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January 27, 2008

Richard Florida

Good Jobs

« Why the Giants Will Win the Super Bowl | Main | On Inspiration »

Creating good high-paying jobs is a huge issue all over the world. It's clear that the global economy is dividing employment into what UCLA economist Ed Leamer calls higher-paying "geek" jobs and lower-paying, less secure "grunt" work.  Increasingly, in the advanced economies those grunt jobs are in the service economy.  A key challenge of our time is how to make those service economy jobs better, higher-paying, more creative, and more rewarding jobs.  The Toronto Star's John Spears reports on my challenge to Toronto's Prosperity Agenda:

Appearing before the city's economic development committee to discuss its Agenda for Prosperity, released earlier this month,Florida challenged the common thinking that counter work in franchise outlets is somehow worthless ... In fact, he said, government, business, labour and academic leaders should consider holding a "service summit" to map just such a plan ...

"Why can't we do for those jobs what we did for my father's job in a factory?" he asked. "Why can't we make those service jobs good, high-paying, secure jobs?" ...

"The food cluster is one," he said. "Everyone knows we have great chefs. What about the rest of the food chain – the food support worker, the food preparation workers and the agricultural sector. What about hotel and retail? If we're going to do tourism, if we're going to do trade, if we're going to do retail, how do we strengthen that?"


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One thing I've noticed in Toronto is the number of small franchises (e.g. fast food places) that seem to be run by a family of immigrants. I've never asked, but my guess is that one of the people behind the counter actually owns the franchise and came to Canada under the "entrepreneur class". (Unlike the skilled immigrant class, this category doesn't award points for degrees etc. but requires business experience and a pledge to start a business that will create jobs.)

Obviously, not everyone working in retail can own the place -- but if my guess is right, it's an interesting variation on the service job model.

Zoe B

A friend recently sent me this link:


It tells the sentimentalized story of a grocery store bagger who improved his customers' lives by putting a "Thought for the Day" in every order. The bagger is credited with improving the entire store's attitude toward service (presumably resulting in increased profits).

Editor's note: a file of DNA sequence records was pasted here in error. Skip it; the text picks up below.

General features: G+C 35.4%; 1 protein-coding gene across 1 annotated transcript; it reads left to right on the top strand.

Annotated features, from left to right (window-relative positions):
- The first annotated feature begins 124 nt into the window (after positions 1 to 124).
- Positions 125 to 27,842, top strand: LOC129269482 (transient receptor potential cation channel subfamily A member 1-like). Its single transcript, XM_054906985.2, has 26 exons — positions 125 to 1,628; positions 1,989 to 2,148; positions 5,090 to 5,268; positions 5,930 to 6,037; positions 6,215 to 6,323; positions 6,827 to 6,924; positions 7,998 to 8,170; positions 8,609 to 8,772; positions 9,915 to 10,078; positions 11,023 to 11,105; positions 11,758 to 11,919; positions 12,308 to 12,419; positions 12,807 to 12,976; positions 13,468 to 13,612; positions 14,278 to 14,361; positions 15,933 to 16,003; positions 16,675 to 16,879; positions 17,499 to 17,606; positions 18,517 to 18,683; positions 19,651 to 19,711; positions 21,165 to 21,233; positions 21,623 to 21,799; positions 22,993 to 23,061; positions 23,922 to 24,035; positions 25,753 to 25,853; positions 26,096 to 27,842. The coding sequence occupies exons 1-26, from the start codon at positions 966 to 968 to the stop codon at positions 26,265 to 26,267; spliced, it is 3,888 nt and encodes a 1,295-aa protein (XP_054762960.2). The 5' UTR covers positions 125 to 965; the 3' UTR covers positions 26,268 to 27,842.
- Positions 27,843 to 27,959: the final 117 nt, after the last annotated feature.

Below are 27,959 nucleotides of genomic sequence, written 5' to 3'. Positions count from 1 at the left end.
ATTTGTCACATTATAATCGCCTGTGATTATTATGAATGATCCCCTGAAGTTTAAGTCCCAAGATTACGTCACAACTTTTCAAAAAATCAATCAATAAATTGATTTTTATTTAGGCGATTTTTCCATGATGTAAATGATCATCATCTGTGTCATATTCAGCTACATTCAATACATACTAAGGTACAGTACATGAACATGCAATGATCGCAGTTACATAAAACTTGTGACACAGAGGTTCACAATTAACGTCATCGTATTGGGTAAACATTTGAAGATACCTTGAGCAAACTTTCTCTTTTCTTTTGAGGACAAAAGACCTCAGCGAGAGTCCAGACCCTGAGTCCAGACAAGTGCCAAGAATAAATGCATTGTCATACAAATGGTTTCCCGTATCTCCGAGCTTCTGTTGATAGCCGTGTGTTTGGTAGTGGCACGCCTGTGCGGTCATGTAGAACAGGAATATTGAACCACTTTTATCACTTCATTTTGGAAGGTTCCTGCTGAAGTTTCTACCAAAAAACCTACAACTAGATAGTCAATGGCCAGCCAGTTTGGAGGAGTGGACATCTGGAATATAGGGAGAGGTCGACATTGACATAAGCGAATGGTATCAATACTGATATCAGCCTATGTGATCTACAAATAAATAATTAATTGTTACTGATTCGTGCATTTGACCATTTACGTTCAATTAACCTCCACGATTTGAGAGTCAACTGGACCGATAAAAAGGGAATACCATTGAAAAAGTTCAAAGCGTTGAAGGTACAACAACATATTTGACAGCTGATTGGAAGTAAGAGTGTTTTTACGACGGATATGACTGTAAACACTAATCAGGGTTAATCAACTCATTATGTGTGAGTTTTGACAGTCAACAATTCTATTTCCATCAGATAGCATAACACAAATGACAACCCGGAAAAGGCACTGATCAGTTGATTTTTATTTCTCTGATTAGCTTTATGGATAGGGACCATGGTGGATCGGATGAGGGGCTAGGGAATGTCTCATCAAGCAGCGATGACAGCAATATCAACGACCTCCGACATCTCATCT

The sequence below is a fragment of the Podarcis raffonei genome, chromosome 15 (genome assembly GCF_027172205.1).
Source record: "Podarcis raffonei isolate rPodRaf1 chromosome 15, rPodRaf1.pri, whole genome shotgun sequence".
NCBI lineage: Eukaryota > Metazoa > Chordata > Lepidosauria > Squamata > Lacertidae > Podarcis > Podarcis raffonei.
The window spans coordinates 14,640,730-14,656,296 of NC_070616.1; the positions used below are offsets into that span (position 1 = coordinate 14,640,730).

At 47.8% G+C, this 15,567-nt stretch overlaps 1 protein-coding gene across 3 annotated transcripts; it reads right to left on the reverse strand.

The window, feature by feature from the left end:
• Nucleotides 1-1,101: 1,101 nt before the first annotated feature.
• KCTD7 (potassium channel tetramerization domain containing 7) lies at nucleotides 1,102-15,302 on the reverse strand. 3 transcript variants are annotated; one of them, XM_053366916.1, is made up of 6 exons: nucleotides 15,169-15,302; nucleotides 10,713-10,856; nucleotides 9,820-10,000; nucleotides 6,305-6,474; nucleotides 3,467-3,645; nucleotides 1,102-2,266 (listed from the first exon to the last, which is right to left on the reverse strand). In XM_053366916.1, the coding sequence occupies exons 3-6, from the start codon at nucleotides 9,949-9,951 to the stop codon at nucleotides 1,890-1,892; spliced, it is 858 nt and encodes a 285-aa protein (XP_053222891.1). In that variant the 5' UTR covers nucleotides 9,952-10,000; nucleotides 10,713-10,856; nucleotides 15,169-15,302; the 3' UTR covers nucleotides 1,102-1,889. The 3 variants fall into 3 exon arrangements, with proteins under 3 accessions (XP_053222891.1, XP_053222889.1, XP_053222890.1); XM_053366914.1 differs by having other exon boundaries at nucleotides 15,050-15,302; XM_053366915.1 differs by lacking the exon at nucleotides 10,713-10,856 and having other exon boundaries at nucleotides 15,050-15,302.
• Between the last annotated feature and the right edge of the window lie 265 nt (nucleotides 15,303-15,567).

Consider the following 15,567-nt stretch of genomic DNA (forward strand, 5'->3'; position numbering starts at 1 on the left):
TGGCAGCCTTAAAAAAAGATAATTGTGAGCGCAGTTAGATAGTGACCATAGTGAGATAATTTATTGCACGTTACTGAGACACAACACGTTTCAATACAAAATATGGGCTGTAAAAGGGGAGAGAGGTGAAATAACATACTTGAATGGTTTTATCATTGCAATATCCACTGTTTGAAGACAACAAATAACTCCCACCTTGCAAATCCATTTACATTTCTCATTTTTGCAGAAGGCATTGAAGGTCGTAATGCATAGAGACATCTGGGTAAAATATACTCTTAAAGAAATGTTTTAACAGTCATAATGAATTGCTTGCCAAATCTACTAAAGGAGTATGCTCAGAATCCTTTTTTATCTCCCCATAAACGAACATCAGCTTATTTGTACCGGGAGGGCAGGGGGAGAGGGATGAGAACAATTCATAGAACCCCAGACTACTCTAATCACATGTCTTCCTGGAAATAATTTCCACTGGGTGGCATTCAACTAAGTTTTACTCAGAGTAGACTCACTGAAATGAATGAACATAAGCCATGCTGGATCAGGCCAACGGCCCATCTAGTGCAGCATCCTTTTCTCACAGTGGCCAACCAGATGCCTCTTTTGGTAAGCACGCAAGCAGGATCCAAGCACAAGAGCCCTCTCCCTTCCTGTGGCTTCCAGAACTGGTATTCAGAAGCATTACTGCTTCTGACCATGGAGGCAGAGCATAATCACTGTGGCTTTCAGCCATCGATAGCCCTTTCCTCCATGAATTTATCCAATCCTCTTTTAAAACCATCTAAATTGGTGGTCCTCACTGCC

The story said nothing about whether any of this monetary reward went to the guy with the good idea. Did he get a raise? A percent of the additional profits? A royalty? I will guess that (in some informal manner) he got a little more job security, but how do you institutionalize that when managers or owners change?

Ian Graham

Richard, I am not sure that most service jobs will ever be able to command a premium in terms of salary. In my opinion the key constraint working against service industry jobs is that of value. Value with respect to these types of jobs could be summed up as; the knowledge required performing the task, the cost to replace a worker and market forces. I am sure there are probably other factors but consider this a starting point.

The time it takes to train and replace a person in the service industry is relatively small and could probably be measured in terms of weeks rather than months or years. If a service industry worker vacates a position the time and cost to replace them is relatively low. This low “switching cost” does not encourage the business owner to place significant value on the position and this is reflected in a lower wage. In knowledge based businesses the switching cost is generally much higher and it can be difficult if not impossible to replace an employee with skills and knowledge developed from a combination of education and experience.

Market forces are also a significant factor. Basically what will someone pay for this service? The service industry is often a commodity business that competes on price. In a commodity business it is difficult to pay a premium for wages when the sole driving force in the market place is price.

Yule Heibel

It's an intriguing idea, especially given that "creatives" have always worked at service jobs until their avocation pays enough to become a sustaining career. I live in Victoria, BC, and just last night I helped adjudicate a grant proposal for a theatre group, one of whose board members is described by her creative role and by the fact that she's a server in a local restaurant.

I've been following your work for a long time, Richard, but only comment today because coincidentally our local paper has an article about Tourism BC's human resources association (go2), which just launched a new division (PROPEL) that will report on "how effective the province's apprenticeship and training models are for cooks, bakers and meatcutters and how they can be improved to ensure more students get through the courses and into jobs in the hospitality industry."

It's prompted by the extreme labour shortages we're experiencing in BC's urban service sector (Victoria, Vancouver): "Labour shortages in the foodservice sector are at a crisis point and there is a severe lack of trained workers in the cooking field and other foodservice occupations."

At some point, those jobs have to become more valuable because there's more competition to find employees.

I'm curious to see what PROPEL does to "add value" to the stream ...and whether they're paying any attention to what you're saying!

(The article in the Times-Colonist to which I refer is very brief, but here's its url: http://tinyurl.com/2u98yp )

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